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My question is, how can I solve the following derivative question?

$y = \ln [\ln(\ln(x^2 +1))]$

Thanks in advance

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Are you familiar with the chain rule? –  Andrey Rekalo Jan 1 '11 at 11:28

2 Answers 2

up vote 5 down vote accepted

Assuming you're familiar with the chain rule, recall that for a function $f(x)$, if $y=\ln(f(x))$, then $y'=\frac{f'(x)}{f(x)}$.

So in this particular case, let $f(x)=\ln(\ln(x^2+1))$, so $$ y'=\frac{f'(x)}{\ln(\ln(x^2+1))}. $$ Now you must calculate $f'(x)$. Try writing $f(x)$ as $f(x)=\ln(g(x))$ with $g(x)=\ln(x^2+1)$ and apply the same principle as before.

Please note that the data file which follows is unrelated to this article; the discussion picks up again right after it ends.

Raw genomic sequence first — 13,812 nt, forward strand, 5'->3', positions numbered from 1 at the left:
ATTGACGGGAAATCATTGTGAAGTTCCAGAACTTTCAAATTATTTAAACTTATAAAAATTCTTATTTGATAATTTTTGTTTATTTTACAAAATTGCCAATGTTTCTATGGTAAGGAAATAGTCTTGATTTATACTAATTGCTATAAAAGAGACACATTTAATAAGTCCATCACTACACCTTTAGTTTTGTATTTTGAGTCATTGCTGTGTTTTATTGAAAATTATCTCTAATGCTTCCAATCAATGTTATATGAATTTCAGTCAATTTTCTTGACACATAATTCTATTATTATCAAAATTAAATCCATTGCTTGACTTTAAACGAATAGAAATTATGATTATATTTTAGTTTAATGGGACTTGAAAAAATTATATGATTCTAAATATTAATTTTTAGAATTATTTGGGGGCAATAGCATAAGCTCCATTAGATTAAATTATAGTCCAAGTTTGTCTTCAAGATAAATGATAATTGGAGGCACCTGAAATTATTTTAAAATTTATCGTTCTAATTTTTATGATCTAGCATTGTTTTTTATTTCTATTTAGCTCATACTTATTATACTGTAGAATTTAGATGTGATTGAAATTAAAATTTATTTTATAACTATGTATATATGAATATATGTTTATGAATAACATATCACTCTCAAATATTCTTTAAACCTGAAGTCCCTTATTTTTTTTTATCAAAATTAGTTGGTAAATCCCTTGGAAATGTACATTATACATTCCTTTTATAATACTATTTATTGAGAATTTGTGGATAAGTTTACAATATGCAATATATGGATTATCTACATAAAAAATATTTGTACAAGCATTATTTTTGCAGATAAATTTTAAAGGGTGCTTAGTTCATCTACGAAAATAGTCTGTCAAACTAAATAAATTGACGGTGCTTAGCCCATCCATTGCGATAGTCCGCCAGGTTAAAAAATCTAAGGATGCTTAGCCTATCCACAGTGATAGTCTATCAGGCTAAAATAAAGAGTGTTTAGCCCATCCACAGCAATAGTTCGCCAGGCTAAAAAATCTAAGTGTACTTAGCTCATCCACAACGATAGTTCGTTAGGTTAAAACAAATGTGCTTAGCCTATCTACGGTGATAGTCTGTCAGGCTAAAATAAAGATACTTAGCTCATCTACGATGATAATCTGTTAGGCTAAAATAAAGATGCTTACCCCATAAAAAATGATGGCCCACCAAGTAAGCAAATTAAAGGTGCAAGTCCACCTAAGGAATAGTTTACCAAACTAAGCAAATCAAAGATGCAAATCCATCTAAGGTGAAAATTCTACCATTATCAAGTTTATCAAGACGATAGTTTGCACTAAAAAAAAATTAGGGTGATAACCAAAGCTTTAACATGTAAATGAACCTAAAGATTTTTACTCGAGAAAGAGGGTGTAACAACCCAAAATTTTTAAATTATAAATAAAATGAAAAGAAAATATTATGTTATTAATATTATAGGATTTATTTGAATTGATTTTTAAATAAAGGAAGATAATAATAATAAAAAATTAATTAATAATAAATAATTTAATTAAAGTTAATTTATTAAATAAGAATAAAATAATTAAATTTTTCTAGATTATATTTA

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Use the chain rule: $$h(x)=f(g(x))\implies h'(x)=f'(g(x))\cdot g'(x)$$

For example, the derivative of $\ln x$ is $\frac{1}{x}$, so the derivative of $\ln(\text{something})$ is $\frac{1}{\text{something}}\cdot(\text{derivative of that something})$. Since you've got several layers of nesting (functions inside functions inside functions...), you should expect to use the chain rule multiple times.

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